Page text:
I began looking for a riding school, but the only one offered in my area was a three day course at the local Harley-Davidson dealer. But I ride a Honda and I didn’t think the dealer would welcome an interloper from the competition so I checked it off. A friend said I should try the Motorcycle Safety foundation. So I called around and learned that the local technical school offered the MSF course three times a year. I contacted State Tech and made a reservation for the next class.

The Happy Bottom Riding, Yachting and Snipe Huntin’ Club meets the second Thursday of every month at a pizza parlor about a mile from my home. On meeting night, as I sat chewing on a slice of deep crust cheesy chitlin’, one of our members hobbled in assisted by his wife. He was on crutches’ and wore a cast on his leg from the ankle to the knee. What happened to you Myron somebody asked? Yeah Myron, what happened to you? Myron sheepishly explained that while attempting a U-turn during a recent MSF course, he fell and broke his leg. I almost choked on my pizza. Must be a tough course I thought. So, being the wimp that I am, I called and cancelled my reservation. I can’t afford no broken leg. I have to make a living.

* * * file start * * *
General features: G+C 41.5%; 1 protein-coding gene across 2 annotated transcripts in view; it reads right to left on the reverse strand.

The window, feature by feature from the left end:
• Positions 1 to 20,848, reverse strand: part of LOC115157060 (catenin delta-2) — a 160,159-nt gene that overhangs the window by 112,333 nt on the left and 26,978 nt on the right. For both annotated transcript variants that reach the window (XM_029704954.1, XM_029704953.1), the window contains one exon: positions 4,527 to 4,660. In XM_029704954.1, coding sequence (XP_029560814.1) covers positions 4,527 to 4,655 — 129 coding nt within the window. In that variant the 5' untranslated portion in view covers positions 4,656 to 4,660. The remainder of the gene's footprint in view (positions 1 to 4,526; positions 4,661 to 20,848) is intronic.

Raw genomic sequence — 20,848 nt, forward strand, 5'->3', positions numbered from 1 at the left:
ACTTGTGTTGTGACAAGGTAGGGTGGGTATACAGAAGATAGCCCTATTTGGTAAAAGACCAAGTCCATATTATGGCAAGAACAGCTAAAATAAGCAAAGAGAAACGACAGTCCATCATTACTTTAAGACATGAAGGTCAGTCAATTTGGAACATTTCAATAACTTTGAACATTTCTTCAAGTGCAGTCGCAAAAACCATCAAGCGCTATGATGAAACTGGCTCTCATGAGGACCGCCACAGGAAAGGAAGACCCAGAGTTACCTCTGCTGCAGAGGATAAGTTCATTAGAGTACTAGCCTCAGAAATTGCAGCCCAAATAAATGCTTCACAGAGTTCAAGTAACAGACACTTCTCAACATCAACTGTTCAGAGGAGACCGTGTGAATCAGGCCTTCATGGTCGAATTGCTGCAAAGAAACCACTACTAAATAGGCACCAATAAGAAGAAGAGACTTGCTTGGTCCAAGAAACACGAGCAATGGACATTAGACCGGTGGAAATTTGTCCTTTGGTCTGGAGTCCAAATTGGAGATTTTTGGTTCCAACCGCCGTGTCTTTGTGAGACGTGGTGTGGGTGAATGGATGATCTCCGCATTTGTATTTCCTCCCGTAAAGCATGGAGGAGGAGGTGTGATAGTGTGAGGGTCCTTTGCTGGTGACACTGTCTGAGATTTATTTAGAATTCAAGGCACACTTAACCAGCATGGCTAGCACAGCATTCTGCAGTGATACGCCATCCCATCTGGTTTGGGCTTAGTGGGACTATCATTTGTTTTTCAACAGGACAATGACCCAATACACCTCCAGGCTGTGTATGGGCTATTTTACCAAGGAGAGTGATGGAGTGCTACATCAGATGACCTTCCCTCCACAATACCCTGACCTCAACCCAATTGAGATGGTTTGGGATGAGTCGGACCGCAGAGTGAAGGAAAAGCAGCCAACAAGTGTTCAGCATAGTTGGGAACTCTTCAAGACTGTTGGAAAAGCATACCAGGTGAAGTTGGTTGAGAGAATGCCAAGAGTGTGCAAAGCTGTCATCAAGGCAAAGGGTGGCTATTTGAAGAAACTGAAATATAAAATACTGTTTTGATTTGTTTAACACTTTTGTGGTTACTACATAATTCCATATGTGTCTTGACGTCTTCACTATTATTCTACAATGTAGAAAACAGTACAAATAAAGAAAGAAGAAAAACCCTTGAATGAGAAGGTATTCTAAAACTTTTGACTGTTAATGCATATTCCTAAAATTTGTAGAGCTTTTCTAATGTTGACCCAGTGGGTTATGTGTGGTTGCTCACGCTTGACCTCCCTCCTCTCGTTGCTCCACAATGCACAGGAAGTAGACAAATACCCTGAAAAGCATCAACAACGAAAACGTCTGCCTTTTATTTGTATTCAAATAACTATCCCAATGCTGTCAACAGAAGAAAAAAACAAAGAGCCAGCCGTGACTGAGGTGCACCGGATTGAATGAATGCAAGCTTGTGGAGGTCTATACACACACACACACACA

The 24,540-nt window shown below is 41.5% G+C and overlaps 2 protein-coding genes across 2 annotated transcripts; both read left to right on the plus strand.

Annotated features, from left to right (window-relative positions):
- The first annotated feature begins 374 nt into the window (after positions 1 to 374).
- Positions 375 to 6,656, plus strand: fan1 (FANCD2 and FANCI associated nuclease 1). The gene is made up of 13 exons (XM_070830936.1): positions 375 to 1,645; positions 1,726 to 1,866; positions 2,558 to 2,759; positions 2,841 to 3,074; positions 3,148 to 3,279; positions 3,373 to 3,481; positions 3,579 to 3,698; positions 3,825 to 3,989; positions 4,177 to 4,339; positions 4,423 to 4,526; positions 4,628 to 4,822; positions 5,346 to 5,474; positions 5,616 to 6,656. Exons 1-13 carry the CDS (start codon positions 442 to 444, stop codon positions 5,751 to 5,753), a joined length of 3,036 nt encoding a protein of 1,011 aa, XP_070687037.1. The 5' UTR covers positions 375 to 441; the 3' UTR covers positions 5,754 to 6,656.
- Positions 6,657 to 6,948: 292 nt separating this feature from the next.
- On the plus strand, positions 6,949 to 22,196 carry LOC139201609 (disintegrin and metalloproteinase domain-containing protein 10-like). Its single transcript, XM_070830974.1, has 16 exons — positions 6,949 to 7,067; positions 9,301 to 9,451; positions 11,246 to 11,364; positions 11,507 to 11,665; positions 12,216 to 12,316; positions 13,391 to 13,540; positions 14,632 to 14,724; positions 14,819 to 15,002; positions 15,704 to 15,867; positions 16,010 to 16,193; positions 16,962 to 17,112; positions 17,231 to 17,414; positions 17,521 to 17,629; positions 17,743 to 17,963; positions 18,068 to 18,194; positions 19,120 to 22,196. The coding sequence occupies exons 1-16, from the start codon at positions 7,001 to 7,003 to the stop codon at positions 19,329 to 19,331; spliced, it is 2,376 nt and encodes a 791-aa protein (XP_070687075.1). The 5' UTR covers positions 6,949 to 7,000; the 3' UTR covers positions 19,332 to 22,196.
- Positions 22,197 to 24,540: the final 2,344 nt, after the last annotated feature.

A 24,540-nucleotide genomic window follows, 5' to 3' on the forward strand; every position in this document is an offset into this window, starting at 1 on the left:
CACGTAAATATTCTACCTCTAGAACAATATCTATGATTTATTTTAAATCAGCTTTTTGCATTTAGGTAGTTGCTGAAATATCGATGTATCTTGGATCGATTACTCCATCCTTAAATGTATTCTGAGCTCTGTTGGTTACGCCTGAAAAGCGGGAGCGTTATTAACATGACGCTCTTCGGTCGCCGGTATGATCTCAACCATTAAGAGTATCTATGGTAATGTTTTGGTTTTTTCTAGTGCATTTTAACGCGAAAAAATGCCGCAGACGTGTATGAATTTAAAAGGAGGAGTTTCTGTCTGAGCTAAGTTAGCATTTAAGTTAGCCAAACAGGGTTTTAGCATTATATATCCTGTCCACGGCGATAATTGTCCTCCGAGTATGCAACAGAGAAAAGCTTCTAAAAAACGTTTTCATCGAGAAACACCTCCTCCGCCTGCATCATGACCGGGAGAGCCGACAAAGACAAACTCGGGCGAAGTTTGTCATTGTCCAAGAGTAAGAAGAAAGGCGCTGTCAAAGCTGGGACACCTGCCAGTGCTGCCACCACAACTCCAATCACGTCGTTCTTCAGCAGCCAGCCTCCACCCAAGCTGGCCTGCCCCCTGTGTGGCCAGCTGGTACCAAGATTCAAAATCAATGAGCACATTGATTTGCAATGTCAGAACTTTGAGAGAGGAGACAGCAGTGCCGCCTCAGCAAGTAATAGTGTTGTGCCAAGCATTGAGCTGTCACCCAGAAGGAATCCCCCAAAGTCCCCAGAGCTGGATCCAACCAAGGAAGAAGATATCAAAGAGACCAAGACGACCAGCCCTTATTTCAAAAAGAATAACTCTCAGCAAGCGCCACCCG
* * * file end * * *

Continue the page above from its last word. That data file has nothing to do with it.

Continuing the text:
What was I to do? If I wanted to learn to be a better rider, I was gonna’ have to cowboy up and accept some risk. But I didn’t want to pull some stupid mistake while in the company of my friends. So I decided to practice my riding skills then take the MSF course. Problem was, I didn’t have any riding skills. So I began searching for self help ways to at least build my confidence before attempting the MSF obstacle course.